In exchange, the president would back $600 billion in spending cuts, including $350 billion from Medicare and other health programs. But he also wants $200 billion in new spending for jobless benefits, public works projects and aid for struggling homeowners. His proposal for raising the ceiling on government borrowing would make it virtually impossible for Congress to block him going forward.
Republicans said they responded in closed-door meetings with laughter and disbelief.
The GOP plan is certain to whip up opposition from Democrats opposed to any action now on Social Security, whose defenders say should not be part of any fiscal cliff deal. And Democrats also are deeply skeptical of raising the Medicare age.
Both ideas were part of negotiations between Boehner and Obama in the summer of last year.
In a letter to the president, Boehner and six other House Republicans insisted that the November election that returned Obama to the White House and the GOP to majority control in the House requires both parties to come together “on a fair middle ground.”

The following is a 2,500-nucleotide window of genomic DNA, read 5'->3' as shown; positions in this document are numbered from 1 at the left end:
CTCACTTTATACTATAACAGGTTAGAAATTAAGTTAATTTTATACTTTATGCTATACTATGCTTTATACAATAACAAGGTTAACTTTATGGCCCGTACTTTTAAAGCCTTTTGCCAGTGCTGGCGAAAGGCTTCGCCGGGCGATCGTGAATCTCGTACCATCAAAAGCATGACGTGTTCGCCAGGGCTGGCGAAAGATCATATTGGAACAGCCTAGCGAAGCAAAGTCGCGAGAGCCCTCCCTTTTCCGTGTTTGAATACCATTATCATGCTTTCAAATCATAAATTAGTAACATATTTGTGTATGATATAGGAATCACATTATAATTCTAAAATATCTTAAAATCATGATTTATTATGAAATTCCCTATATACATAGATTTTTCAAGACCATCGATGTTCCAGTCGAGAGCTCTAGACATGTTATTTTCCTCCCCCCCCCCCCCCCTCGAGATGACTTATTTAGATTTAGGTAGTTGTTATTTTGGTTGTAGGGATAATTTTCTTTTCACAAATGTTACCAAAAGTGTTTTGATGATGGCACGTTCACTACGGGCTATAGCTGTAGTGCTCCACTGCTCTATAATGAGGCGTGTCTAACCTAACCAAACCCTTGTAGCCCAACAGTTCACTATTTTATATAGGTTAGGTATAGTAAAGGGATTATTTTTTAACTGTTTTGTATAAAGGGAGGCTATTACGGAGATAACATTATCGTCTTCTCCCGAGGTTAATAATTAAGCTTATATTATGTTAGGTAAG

“With the fiscal cliff nearing, our priority remains finding a reasonable solution that can pass both the House and Senate, and be signed into law in the next couple of weeks,” Republicans wrote.
One of the few things the White House and Capitol Hill Republicans can agree to is a framework that would make a “down payment” on the deficit and all or most of the extend expiring Bush-era tax cuts but leave most of the legislative grunt work until next year.
Republicans dismissed the notion of raising tax rates and said flatly they would oppose them. Instead, new revenue would come from tax reform, closing loopholes and deductions while lowering rates, according to the Bowles plan.
Signing the letter was Boehner, House Majority Leader Eric Cantor, Majority Whip Kevin McCarthy and Rep. Paul Ryan, the chairman of the House Budget Committee and the unsuccessful GOP vice presidential candidate. Rep. Dave Camp, chairman of the Ways and Means Committee, Fred Upton, chairman of the Energy and Commerce Committee, and Cathy McMorris Rodgers, the Republican Conference chair, also signed the letter.
In a scathing attack, Republican leader Mitch McConnell said, “if the president is serious about joining us in an effort to reduce the deficit and protect the economy, he’ll get off the campaign trail, drop the left-wing talking points, and instruct his staff to negotiate a solution in good faith based on actual written proposals. In short, he’ll begin doing what leaders do: Lead.”